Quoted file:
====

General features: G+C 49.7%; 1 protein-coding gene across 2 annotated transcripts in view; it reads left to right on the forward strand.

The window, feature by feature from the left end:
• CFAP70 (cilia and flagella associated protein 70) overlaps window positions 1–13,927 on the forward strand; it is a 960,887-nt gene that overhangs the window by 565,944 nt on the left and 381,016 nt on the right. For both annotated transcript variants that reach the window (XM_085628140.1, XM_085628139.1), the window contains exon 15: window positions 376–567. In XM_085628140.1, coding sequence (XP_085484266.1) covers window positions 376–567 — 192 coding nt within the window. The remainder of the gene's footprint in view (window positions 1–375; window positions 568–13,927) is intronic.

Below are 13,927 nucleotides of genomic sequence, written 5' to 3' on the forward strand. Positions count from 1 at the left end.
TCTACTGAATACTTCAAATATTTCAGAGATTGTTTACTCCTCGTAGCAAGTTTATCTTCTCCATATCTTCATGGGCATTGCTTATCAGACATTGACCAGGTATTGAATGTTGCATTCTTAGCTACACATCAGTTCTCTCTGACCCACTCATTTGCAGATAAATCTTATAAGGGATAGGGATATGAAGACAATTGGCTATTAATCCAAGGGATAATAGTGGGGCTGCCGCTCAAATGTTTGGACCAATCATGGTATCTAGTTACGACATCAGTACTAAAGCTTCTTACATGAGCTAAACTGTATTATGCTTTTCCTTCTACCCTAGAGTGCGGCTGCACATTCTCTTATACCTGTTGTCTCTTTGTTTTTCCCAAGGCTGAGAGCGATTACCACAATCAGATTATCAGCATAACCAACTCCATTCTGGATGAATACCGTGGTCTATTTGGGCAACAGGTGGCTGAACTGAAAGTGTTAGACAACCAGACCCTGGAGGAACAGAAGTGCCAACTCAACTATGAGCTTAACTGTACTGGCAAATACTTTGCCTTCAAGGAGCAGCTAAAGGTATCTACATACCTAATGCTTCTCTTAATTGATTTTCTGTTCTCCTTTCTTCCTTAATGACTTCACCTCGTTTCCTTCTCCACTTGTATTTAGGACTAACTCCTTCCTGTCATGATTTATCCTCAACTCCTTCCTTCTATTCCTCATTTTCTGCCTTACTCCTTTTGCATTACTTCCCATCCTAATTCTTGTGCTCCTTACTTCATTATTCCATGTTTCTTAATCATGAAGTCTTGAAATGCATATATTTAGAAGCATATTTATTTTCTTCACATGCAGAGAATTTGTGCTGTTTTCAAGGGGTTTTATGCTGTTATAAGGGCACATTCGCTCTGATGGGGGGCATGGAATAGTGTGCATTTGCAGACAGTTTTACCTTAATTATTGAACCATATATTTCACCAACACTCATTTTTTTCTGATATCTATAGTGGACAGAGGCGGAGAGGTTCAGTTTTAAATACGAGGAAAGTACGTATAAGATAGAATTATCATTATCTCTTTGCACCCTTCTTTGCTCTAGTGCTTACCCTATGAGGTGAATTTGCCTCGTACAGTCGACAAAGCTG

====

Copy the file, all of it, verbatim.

General features: G+C 49.7%; 1 protein-coding gene across 2 annotated transcripts in view; it reads left to right on the forward strand.

The window, feature by feature from the left end:
• CFAP70 (cilia and flagella associated protein 70) overlaps window positions 1–13,927 on the forward strand; it is a 960,887-nt gene that overhangs the window by 565,944 nt on the left and 381,016 nt on the right. For both annotated transcript variants that reach the window (XM_085628140.1, XM_085628139.1), the window contains exon 15: window positions 376–567. In XM_085628140.1, coding sequence (XP_085484266.1) covers window positions 376–567 — 192 coding nt within the window. The remainder of the gene's footprint in view (window positions 1–375; window positions 568–13,927) is intronic.

Below are 13,927 nucleotides of genomic sequence, written 5' to 3' on the forward strand. Positions count from 1 at the left end.
TCTACTGAATACTTCAAATATTTCAGAGATTGTTTACTCCTCGTAGCAAGTTTATCTTCTCCATATCTTCATGGGCATTGCTTATCAGACATTGACCAGGTATTGAATGTTGCATTCTTAGCTACACATCAGTTCTCTCTGACCCACTCATTTGCAGATAAATCTTATAAGGGATAGGGATATGAAGACAATTGGCTATTAATCCAAGGGATAATAGTGGGGCTGCCGCTCAAATGTTTGGACCAATCATGGTATCTAGTTACGACATCAGTACTAAAGCTTCTTACATGAGCTAAACTGTATTATGCTTTTCCTTCTACCCTAGAGTGCGGCTGCACATTCTCTTATACCTGTTGTCTCTTTGTTTTTCCCAAGGCTGAGAGCGATTACCACAATCAGATTATCAGCATAACCAACTCCATTCTGGATGAATACCGTGGTCTATTTGGGCAACAGGTGGCTGAACTGAAAGTGTTAGACAACCAGACCCTGGAGGAACAGAAGTGCCAACTCAACTATGAGCTTAACTGTACTGGCAAATACTTTGCCTTCAAGGAGCAGCTAAAGGTATCTACATACCTAATGCTTCTCTTAATTGATTTTCTGTTCTCCTTTCTTCCTTAATGACTTCACCTCGTTTCCTTCTCCACTTGTATTTAGGACTAACTCCTTCCTGTCATGATTTATCCTCAACTCCTTCCTTCTATTCCTCATTTTCTGCCTTACTCCTTTTGCATTACTTCCCATCCTAATTCTTGTGCTCCTTACTTCATTATTCCATGTTTCTTAATCATGAAGTCTTGAAATGCATATATTTAGAAGCATATTTATTTTCTTCACATGCAGAGAATTTGTGCTGTTTTCAAGGGGTTTTATGCTGTTATAAGGGCACATTCGCTCTGATGGGGGGCATGGAATAGTGTGCATTTGCAGACAGTTTTACCTTAATTATTGAACCATATATTTCACCAACACTCATTTTTTTCTGATATCTATAGTGGACAGAGGCGGAGAGGTTCAGTTTTAAATACGAGGAAAGTACGTATAAGATAGAATTATCATTATCTCTTTGCACCCTTCTTTGCTCTAGTGCTTACCCTATGAGGTGAATTTGCCTCGTACAGTCGACAAAGCTG